How my ancestors survived the flu epidemic of 1918-19 has become part of our family’s lore. Can remembering stories like this help us now?
Carl, Vera, and Carl’s brother Morris were homesteading in a log house in Polk County, Minnesota, when the winter of 1918-19 arrived. Carl and Vera had named their first child after his uncle Morris.
When the flu reached their farm, all three adults were laid low. They couldn’t make a meal, couldn’t even to keep a fire burning in the wood stove. Only three-year-old Morris was still on his feet. I imagine he was puzzled that the big people didn’t get up.
A mile down the road, Carl’s brother-in-law Neal scanned the horizon. No smoke rose from Carl’s chimney. Neal went into the house to tell Carl’s sister, Gladys. She dished up a pot of soup. While Neal hitched up the horse, Gladys secured the soup into the sleigh.
Maybe Neal called out to his relatives as he set the pot on the doorstep. Maybe little Morris answered. What I know is that Neal did not enter the house.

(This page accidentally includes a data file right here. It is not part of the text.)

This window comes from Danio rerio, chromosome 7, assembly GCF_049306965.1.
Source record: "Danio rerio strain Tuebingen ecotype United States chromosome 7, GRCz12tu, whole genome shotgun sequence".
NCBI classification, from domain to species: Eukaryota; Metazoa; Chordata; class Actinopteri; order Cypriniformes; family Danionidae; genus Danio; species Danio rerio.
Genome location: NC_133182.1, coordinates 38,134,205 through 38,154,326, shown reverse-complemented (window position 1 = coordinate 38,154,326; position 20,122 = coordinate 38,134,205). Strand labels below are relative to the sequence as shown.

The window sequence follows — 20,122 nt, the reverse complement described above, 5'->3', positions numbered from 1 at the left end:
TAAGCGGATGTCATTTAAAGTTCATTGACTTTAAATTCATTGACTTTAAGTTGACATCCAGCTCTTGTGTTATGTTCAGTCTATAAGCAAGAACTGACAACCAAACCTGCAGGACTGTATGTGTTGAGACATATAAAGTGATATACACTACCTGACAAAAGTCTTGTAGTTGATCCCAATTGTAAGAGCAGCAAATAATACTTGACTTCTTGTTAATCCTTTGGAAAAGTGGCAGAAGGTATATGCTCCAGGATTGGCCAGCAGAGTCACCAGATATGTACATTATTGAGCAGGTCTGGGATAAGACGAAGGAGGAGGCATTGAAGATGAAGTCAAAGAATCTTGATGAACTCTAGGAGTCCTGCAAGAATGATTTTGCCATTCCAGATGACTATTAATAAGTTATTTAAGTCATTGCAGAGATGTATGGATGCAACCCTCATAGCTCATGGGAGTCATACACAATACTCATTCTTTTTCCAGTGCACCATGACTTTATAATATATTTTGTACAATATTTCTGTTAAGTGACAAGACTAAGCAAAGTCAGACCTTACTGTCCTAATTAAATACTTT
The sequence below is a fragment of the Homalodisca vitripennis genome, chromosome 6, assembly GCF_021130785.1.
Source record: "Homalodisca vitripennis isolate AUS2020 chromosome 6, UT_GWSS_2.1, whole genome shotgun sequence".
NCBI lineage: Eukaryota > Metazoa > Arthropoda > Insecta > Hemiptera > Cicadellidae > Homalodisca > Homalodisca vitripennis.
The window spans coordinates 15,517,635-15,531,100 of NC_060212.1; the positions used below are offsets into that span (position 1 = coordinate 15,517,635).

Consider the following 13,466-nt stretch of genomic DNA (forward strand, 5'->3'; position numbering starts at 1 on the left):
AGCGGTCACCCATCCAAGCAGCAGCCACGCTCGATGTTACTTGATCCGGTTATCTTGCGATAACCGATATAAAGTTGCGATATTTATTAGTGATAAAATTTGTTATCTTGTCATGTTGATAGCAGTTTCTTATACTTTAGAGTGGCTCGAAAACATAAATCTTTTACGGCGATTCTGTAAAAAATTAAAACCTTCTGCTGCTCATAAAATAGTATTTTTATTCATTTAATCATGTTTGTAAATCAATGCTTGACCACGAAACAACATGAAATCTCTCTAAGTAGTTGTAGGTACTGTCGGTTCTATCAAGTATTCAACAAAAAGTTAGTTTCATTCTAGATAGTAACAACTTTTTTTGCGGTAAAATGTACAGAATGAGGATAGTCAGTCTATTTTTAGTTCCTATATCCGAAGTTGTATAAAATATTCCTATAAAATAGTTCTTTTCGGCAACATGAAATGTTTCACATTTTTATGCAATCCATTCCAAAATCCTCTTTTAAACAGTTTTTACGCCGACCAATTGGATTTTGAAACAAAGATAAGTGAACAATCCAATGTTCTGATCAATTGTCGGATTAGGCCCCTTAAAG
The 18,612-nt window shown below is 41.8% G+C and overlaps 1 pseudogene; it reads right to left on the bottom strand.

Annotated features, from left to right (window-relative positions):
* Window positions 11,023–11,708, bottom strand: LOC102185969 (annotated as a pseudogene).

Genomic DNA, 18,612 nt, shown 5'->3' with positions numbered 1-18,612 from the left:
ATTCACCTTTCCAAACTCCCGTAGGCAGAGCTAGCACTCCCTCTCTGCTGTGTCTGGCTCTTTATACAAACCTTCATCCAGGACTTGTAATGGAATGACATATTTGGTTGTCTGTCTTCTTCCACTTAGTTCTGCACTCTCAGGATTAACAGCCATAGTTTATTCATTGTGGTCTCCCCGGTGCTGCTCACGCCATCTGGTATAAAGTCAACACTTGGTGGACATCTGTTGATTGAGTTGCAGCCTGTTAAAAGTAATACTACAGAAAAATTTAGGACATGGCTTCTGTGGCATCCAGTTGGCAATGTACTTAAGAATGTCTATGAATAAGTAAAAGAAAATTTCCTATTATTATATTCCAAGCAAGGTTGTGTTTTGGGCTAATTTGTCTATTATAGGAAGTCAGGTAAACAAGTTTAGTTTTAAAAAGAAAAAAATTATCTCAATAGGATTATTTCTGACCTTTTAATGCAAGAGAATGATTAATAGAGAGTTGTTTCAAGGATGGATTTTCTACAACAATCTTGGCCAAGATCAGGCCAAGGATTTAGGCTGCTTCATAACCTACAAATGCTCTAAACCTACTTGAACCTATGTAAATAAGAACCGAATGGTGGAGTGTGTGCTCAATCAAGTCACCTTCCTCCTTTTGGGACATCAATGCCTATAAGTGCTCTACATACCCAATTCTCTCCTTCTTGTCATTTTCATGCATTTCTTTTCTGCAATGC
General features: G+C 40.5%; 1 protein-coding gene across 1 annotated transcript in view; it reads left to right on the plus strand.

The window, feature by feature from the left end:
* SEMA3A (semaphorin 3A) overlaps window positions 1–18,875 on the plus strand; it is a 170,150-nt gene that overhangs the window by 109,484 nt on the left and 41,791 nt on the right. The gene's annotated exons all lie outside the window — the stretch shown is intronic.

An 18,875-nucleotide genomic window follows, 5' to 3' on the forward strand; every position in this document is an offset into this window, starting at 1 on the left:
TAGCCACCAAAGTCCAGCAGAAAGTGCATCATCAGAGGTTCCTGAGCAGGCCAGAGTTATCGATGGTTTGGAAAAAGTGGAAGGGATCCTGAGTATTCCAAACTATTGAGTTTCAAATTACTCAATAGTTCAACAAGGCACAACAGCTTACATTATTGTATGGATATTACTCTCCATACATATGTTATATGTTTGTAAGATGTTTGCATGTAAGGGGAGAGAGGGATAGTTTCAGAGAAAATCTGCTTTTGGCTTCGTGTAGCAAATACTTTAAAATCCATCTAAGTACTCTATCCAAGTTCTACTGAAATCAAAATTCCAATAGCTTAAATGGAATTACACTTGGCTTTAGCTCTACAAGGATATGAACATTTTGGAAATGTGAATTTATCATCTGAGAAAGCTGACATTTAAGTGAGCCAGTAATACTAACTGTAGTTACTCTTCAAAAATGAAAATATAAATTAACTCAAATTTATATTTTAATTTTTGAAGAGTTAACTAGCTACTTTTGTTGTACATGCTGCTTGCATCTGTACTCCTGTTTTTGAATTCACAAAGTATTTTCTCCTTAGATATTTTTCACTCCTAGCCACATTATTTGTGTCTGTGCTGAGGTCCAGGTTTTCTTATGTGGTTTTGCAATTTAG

Morris got the door opened, pulled that pot of soup in, and then brought soup to each of the adults in their beds.
I was told that Morris saved their lives.
Four years later my dad and his twin sister Dorothy were born to Vera and Carl.
It was Dorothy who took me, decades later, to visit the graves. She said we needed to remember. We visited Carl and Vera’s graves and those of both Great-uncle Morris and Uncle Morris himself.
Then we went to the graves that Dorothy said were probably more important. She pointed to five graves, all in a row and asked me to read the names.
They were from the next farm over. Five people. Everyone who had lived in that farmhouse.
“None of them survived,” Dorothy said. “It is up to us to remember.”
Maybe Gladys and Neil hadn’t known them, or maybe there was no child in their house who was well enough to feed the others.
I remember. But there were others whose graves we did not visit.
Not far from the farm is White Earth Reservation, current home to the people whose ancestral lands our family farm lies upon.
Dorothy didn’t take me to their graves. They also got the flu. I don’t know their names.
Today I ponder these possible lessons —
Isolate; do not go into the homes of those who may be ill.
Try to deliver soup.
Try, also, to feed those in my own home.
Remember the neighbors; all of them.
Remember those whom I am likely to forget.
Especially, remember them.
So now, what is your story? What are your thoughts about mine?